Mouse-like, she lived on the fringes of polite society. She was one of the the overlooked, ignored, unremembered and to others, unremarkable. The last to arrive, the first to leave.
“A bus to catch,” she’d murmur, gathering her beige handbag and creamy leather gloves, buttoning her tweed coat.
No one offered her a lift or turned to watch her go. Her departure a ruffle in the air, a whisper.
She had no partner to share her daily travails or life’s journey. She floated in a string of grey offices and tea-stained cafés. Stretching out a china cup of tea, nose in a library book, where they knew her as a regular.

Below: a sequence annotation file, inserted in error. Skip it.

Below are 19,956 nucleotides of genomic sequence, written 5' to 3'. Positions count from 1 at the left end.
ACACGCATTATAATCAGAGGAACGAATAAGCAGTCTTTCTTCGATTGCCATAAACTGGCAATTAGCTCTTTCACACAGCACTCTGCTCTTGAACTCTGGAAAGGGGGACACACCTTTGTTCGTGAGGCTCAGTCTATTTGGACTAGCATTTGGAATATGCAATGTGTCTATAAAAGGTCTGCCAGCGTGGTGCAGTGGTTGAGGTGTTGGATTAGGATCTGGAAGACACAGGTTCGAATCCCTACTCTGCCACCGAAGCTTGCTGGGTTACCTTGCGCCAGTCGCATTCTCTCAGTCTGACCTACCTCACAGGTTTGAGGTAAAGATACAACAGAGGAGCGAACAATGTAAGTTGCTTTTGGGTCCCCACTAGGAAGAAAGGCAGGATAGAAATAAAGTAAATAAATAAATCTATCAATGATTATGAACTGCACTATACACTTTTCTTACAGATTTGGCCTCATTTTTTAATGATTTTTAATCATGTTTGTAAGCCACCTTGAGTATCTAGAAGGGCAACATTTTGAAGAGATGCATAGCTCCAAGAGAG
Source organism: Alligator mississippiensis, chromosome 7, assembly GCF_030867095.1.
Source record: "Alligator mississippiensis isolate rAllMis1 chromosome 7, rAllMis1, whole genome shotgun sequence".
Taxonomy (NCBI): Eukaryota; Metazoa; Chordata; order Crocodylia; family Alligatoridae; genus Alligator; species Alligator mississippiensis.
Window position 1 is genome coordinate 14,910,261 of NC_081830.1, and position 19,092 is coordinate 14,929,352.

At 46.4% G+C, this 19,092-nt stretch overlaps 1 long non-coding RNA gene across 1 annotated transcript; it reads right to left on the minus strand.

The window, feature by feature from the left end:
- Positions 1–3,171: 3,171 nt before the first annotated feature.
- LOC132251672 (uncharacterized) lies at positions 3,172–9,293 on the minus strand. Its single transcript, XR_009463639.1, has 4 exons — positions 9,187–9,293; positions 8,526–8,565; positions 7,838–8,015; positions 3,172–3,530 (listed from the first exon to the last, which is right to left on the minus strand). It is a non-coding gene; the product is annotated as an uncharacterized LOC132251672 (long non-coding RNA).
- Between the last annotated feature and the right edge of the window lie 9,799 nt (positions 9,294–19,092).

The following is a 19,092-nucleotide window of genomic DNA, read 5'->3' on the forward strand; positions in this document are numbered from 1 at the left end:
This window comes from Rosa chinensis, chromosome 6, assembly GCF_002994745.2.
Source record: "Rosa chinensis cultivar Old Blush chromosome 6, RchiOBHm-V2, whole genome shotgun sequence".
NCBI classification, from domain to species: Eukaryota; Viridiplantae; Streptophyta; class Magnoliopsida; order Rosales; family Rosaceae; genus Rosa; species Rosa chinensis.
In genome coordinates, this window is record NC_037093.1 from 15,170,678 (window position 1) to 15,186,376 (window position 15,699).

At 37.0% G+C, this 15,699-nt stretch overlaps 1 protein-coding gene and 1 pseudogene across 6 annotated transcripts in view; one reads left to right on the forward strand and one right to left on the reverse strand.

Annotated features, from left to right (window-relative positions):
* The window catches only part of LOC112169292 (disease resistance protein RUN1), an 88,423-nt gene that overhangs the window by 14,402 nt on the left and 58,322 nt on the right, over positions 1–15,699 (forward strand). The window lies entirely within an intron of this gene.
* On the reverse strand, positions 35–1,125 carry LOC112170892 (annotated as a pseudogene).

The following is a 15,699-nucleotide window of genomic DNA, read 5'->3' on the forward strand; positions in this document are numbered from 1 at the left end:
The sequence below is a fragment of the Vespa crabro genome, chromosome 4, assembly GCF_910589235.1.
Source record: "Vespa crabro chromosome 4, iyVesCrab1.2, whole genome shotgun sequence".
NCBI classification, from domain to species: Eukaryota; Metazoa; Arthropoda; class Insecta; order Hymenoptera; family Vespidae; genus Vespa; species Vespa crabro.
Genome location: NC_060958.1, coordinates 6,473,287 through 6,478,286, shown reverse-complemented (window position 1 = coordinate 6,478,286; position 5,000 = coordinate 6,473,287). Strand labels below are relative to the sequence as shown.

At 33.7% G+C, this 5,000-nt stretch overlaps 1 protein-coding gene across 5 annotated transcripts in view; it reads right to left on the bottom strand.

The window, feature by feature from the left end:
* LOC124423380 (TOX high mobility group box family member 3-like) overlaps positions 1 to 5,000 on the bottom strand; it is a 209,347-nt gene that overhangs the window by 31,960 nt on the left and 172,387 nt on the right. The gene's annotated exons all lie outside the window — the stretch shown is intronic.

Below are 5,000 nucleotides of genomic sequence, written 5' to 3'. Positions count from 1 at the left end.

She scribbled in lined old-school style notebooks, whilst waiting. Waiting at the bus stop or perched on the same graffiti pock-marked park bench. She ate her cellophane-wrapped sandwiches, always cut in neat triangles, smeared with Dairylea spread and Marmite. Brown and cream: her favourite colours.
“I am human marginalia,” she said, to the settee, to the kitchen table, to the hallway clock.
She watched others’ dramas erupt, implode and explode around her.
It was not her.
An early memory, her father bending down by the duck pond, patting her mousey hair.
“Best to keep quiet. Little girls are to be seen not heard.”
The ground rules laid early.